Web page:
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Published: January 28th 2010
in Puerto Lopez
It’s easy to see how a couple of weeks here in Montañita and the surrounding environs could turn into a couple of years without being cognizant of the time. The laidback atmosphere penetrates everything. The actual town of Montañita is a traffic jam of surfer hostels and hippies braiding hair and selling hemp bracelets. The plethora of ex-pats, I believe like most similar communities, encourages the movement of more ex-pats to the area. Based on a recommendation from my friend, Chuck (originally from San Diego who lives in a nearby community), I stayed about two blocks away from the main town of Montañita and a world away in el Barrio de Trigillo. When you turn down my two-car wide, dirt road, your pace slows down, butterflies flitter in front of you and bird song fills the air. It’s nostalgically farm-fresh smelling (how I long for my youthful days of farming in Los Angeles!). On my leisurely stroll to buy fresh bread one morning, I passed my neighbors, a 40ish, Chilean dreadlocked couple. “Hasta luego, vecinos!” I shouted. The husband hit his marijuana pipe in the middle of the road then gave me a wave.
On my second day in Montañita,
I went over to Chuck’s house about 5 minutes up the coast in a town called Curia. There are maybe a few hundred people who live in this town, 3 blocks by 3 blocks. We went for a dip in the ocean and literally, for miles on either side of us, no one else was on the beach. There are only about 5 houses on the beach. It was amazing. Wild. Chuck and I decided to hop on a bus north. Twenty-five cents and twenty minutes later, we were in the town of La Entrada, I believe named so because it is the entrance to where the jungle comes out to the coast. It was low tide so Chuck and I walked along the beach for about 30 minutes inspecting the tide pools. At one point, the sand changed and became a lovely rosy pink color. Unfortunately, photos didn’t capture the hue.
Back on the road, we continued north to the bustling sea port of Puerto Lopez. It’s quite the metropolis compared to the other towns I’ve passed through, with a population of approximately 8,000 people (according to the painfully outdated, yet most recent, South America Lonely Planet book).
Pte. Lopez is a fishing industry hub. There was actually a mercado (about one block by one block) where we had lunch. It’s the first mercado I’ve seen that also offers hair cuts! My favorite thing I saw in Pte. Lopez? Pink baby chicks! Dunno why they dye the chicks pink. Chuck guessed it was to tell which are male and which are female. I’ll buy that. But how do you know before the dye which are male vs female??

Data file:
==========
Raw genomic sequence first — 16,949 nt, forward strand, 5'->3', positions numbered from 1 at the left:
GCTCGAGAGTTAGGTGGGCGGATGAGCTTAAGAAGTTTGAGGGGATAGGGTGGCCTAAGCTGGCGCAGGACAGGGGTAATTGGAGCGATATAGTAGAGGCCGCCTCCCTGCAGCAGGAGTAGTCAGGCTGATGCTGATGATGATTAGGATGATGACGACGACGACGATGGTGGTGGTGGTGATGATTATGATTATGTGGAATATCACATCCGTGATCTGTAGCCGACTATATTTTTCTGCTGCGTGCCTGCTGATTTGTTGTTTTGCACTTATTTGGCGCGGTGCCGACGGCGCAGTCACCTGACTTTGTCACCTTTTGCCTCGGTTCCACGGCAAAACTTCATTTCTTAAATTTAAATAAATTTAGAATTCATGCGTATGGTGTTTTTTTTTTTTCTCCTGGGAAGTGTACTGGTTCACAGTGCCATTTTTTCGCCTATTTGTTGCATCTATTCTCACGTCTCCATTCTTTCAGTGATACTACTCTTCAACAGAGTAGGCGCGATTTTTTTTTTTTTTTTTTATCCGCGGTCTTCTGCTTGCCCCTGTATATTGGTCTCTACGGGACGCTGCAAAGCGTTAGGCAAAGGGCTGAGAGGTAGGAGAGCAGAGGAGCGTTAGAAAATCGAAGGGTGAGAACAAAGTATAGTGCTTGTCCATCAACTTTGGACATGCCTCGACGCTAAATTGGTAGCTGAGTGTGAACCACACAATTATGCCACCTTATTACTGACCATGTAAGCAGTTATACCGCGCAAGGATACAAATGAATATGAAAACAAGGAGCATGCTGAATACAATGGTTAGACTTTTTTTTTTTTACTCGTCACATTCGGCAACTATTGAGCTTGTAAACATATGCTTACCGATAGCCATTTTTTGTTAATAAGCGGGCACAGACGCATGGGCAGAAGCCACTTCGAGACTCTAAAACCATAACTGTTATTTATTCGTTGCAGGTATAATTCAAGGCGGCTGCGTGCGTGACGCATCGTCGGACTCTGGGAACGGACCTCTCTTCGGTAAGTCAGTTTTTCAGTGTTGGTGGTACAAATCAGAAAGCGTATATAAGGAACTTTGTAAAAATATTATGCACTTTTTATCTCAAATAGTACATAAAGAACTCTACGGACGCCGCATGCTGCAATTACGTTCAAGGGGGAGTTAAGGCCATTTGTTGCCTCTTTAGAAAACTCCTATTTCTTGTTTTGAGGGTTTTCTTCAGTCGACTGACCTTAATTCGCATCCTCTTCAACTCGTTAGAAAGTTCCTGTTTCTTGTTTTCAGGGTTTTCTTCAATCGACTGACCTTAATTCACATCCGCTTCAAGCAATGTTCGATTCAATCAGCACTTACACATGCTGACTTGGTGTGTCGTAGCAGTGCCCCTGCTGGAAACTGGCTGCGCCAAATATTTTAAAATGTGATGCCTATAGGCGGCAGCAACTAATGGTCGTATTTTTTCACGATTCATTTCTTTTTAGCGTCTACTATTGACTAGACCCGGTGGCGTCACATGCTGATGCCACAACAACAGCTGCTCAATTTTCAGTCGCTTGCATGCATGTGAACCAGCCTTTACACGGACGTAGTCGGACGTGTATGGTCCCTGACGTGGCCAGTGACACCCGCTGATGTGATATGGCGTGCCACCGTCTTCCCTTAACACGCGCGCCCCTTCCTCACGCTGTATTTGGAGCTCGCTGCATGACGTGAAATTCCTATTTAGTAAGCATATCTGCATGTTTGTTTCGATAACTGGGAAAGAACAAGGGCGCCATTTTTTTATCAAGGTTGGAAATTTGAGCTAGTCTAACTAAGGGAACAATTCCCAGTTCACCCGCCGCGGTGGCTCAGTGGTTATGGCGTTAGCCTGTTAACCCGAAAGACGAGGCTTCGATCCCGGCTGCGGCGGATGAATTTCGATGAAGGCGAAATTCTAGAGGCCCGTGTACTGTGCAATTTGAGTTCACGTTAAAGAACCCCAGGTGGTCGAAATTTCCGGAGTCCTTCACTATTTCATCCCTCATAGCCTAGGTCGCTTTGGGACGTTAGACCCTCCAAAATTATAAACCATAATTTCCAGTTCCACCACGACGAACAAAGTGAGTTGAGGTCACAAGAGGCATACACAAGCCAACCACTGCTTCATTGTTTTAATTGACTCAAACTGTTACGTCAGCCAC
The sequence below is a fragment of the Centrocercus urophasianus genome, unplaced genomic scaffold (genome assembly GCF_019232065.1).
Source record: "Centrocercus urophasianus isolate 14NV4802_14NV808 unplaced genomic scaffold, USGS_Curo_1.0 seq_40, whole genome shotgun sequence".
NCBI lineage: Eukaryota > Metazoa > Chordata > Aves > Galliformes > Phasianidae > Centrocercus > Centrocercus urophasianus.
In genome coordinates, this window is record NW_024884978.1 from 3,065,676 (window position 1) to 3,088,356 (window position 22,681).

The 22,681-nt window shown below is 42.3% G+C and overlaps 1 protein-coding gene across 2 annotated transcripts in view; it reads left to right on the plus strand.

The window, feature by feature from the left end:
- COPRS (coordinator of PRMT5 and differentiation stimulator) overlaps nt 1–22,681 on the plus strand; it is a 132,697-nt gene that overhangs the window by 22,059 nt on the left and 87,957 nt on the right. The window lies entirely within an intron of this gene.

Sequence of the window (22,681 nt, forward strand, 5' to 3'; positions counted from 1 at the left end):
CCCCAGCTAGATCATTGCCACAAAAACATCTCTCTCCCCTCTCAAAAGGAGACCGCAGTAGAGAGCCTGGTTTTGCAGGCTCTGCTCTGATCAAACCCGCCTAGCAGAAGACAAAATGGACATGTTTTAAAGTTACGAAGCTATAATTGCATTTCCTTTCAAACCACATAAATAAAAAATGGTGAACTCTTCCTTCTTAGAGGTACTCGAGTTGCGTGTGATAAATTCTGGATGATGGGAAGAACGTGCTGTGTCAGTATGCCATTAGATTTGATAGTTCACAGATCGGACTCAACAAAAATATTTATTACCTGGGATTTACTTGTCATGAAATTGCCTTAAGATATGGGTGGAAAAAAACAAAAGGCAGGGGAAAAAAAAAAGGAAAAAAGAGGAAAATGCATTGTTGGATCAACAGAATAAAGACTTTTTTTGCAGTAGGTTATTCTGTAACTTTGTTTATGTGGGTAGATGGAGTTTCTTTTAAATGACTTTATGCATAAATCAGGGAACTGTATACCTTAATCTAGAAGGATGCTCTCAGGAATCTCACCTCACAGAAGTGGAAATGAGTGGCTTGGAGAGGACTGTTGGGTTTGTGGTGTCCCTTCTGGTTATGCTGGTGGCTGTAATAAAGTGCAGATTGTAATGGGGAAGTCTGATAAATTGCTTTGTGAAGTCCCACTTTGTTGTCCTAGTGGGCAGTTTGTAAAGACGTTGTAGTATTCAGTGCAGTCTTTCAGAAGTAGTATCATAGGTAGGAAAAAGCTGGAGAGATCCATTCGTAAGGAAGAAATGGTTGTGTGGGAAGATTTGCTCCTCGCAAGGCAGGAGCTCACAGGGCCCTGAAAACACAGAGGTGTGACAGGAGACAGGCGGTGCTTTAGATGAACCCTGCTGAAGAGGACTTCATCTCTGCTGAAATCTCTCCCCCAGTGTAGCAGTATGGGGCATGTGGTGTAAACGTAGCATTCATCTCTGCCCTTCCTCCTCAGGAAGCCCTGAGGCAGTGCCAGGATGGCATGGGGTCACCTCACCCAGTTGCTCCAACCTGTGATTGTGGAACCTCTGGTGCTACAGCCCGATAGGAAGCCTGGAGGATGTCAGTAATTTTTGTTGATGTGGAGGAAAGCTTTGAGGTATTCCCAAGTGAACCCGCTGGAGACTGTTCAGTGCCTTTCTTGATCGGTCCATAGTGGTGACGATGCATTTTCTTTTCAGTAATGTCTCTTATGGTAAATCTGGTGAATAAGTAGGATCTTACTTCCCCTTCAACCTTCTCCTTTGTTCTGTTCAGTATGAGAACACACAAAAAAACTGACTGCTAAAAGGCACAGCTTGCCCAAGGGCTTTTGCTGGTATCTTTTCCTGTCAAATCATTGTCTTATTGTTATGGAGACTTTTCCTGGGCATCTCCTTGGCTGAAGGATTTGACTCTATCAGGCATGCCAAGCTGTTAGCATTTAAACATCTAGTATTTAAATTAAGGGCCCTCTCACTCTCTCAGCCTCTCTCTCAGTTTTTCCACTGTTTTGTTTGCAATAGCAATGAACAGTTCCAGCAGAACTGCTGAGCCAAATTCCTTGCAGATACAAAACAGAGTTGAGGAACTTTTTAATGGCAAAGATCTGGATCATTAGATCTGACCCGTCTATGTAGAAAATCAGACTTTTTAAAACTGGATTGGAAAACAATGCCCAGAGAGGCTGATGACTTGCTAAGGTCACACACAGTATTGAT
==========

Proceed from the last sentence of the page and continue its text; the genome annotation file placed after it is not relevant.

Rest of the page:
The following day, I thought I’d hang out in Montañita and take in the local scene. I had heard there was a surf competition going on that day but it was actually the following weekend. This was Saturday, high season. And man, was the beach crowded. I decided I liked the empty beaches of Curia better. So I bought some lunch and hopped on the bus. Curia was also crowded. There had to be at least 20-25 people within view! I did see a lot of people driving by on huge 4 wheel drive ATVs. That looked really fun. I thought if I stayed another day, maybe I could look into renting one. Ultimately, I left the following morning.
My skin, now tan, was indicating it was time for a reprieve from the sun. I had entertained the idea of taking the entire “Ruta del Sol” along the coast of Ecuador but I had still along ways to go, tired skin and date for carnaval in Baranquilla to make.
The following morning was a Sunday. All the direct buses to Guayaquil had sold out for the day. So I took a bus to the city of La Libertad, which the Lonely Planet describes as an “ugly, dusty, busy port.” But I quite liked the feel of it. I had to cross the town plaza and head down toward the last main street before the ocean. I was surprised to see the water through the buildings was that turquoise green we usually reserve for describing tropical destinations. I appreciated the detour as I got to see many of the astonishingly beautiful beaches along la Ruta del Sol I had missed on the bus ride up. I tried to jot down names of the most spectacular, in case I get to return one day. From La Libertad, I took another bus to Quayaquil. In Quayaquil, I hopped yet another bus
up to Quito. Somewhere between that second freezing cold bus and the third, humid and muggy bus, which took me from coastal heat through rainy, lush, midlands and finally up to the dizzying heights of Quito, I caught a cold. I didn’t want to believe it a first, but alas, this is what has happened and what has kept me from posting a new blog.
Fortunately, Aunt Sue and Uncle Dan’s friend, Linda, has let me stay with her again and encouraged me to take all the time I need to recuperate. We went to see Avatar in 3D together which was something I had really hoped to do. I originally thought I’d spend two nights/one day in Quito. I guess it’s been four nights now with probably one more to go. I had wanted to hop on an early bus this morning for the 5 hour ride into Colombia, but Linda convinced me otherwise and truth be told, I was very grateful for another morning of sleeping in, in a modern apartment, where I’m not for want of anything.
Most importantly, my head feels clear enough to update you all and let you know that despite a little glitch in the travel plans, all is well!
Photos here: http://www.flickr.com/photos/69192286@N00/sets/72157623285408126/
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